10th

Do you have the courage required to be the IT leader your company needs?

A 2012 study by Ernst & Young (The DNA of the CIO) reports that many IT leaders find their roles hugely rewarding and enjoyable, but relatively few have broken out of their comfort Driver or Passengerzone to become true partners to the business and the executive team.  The study states that many CIOs are truly a C-level in title only and are not perceived to be at the same level as others in the C-suite.  For example, only 17% of the CIOs participating in the study were members of the executive team, and less than half were involved in strategic decision-making.  Further, there was a disconnect between the CIO and the rest of the C-suite as to the value of having the CIO involved in a strategic manner.  It appears that many of the C-suite beliefs about the CIO are rooted in a historical view of IT as solely a back office function – perhaps somewhat akin to facilities management.  IT is viewed as a cost-center.  As such, a primary focus is often to control the IT budget rather than to explore the additional value IT can bring the business. 

Changing the perception of business leaders is not an easy task.  It is a viewpoint that has developed over a number of years.  Many see IT as slow, unresponsive, reactive, costly, and resistant to change.  Further, they often seem to believe that IT is more focused on themselves than on the business.   

On the other hand, CIOs want to move away from being seen solely as a support function and into a more strategic role as an innovator and change agent.  However, it seems that many lack the skills and knowledge of how to accomplish this transformation.  In fact, Maureen Osborne, Global CIO for E&Y, notes “It is quite startling how few CIOs have taken steps to reinvent themselves within their business” (The DNA of the CIO).

 In a CIO Insight article (Four Courageous Conversations For Every IT Leader), Charles Araujo cites the need for IT leaders to have very frank conversations with the boss, the customers, and the IT team.  While the specific topics cited for discussion in these conversations are difficult, they are not at all unfamiliar.  However, in too many companies, the discussions simply are not taking place.  This causes the need for Araujo’s concluding courageous conversation – the need for each IT leader to honestly ask himself if he will do what it takes to have these conversations, stick with them, and live with the consequences.  Without such courageous self-evaluation, the needed transformation is not likely to take place (see Why So Many Leadership Programs Ultimately Fail).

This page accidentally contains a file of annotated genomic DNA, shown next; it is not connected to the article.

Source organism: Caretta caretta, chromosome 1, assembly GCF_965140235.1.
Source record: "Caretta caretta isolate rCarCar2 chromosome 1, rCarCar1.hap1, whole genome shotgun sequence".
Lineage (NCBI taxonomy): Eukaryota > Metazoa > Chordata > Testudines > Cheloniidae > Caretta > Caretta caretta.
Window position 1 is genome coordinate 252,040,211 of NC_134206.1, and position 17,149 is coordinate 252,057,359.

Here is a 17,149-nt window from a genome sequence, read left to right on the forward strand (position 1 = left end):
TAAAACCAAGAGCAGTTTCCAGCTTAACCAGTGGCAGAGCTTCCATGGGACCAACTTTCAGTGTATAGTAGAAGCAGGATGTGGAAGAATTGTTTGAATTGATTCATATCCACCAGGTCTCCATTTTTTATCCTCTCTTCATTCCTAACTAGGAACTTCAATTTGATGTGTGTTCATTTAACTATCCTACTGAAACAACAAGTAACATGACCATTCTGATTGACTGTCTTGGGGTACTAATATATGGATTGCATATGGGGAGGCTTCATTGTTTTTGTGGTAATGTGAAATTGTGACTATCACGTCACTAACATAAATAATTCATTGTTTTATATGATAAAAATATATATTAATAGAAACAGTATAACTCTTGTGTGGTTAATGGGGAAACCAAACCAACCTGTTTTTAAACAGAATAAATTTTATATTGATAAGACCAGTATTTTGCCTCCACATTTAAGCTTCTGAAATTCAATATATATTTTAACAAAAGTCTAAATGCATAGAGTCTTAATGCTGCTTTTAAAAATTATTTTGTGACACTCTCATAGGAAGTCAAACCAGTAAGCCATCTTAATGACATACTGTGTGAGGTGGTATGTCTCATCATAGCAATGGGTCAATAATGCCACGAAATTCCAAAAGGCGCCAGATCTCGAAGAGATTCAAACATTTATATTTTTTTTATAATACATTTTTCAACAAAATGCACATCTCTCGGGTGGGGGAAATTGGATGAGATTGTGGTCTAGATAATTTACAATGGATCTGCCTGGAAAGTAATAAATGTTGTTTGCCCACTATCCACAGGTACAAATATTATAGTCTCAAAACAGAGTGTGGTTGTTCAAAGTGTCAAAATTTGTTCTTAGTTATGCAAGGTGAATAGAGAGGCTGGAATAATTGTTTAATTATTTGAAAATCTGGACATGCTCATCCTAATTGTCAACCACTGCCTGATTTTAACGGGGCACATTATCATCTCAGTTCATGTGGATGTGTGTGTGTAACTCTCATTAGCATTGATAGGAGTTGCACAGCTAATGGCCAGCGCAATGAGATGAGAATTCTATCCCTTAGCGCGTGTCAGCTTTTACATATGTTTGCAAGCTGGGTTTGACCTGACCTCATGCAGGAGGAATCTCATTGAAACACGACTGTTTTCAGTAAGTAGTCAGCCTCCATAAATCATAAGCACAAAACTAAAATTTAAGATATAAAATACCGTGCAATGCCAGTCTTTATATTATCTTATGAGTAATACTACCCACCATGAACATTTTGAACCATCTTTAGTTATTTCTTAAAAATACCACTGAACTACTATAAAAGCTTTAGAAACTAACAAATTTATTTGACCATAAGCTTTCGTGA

With the prolific changes in societal norms and business basics caused by disruptive technological advances, companies must adapt and transform.  IT leaders have a choice — play a significant leadership role in this transformation process…or risk relegation to a back seat simply observing what is happening around you.

 Which will you choose?

2 Responses to “Is IT a Driver or simply a Passenger along for the Ride?”

  • John Bock says:

    It’s easy to be mediocre. It’s hard to lead, but I believe that CIOs need to take the initiative and help their organizations move forward. They need to get out of their offices and interact with their peers and more importantly the people on the front line.

    Over the years I’ve done what I call “walkabouts” where I meet with my peers, their direct reports and in my case all the branches. I bring them up to date on what IT has done, what IT is working on, and most importantly what we can do to make their jobs easier. That’s our responsibility.

    Change is risky, but to be part of the strategic team we have to be willing to go beyond “good enough” and help drive and set the course for the organization.

    • Terry Bennett says:

      John, thanks for your thoughts. Your practice of doing a walkabout can start to provide a foundation by creating the opportunity to talk with those in the rest of the business. As you share with them about what IT is doing, you have the opportunity to learn more about what is going on in their area. And from there, it is an easy step into discussing what IT can do to make them more successful.

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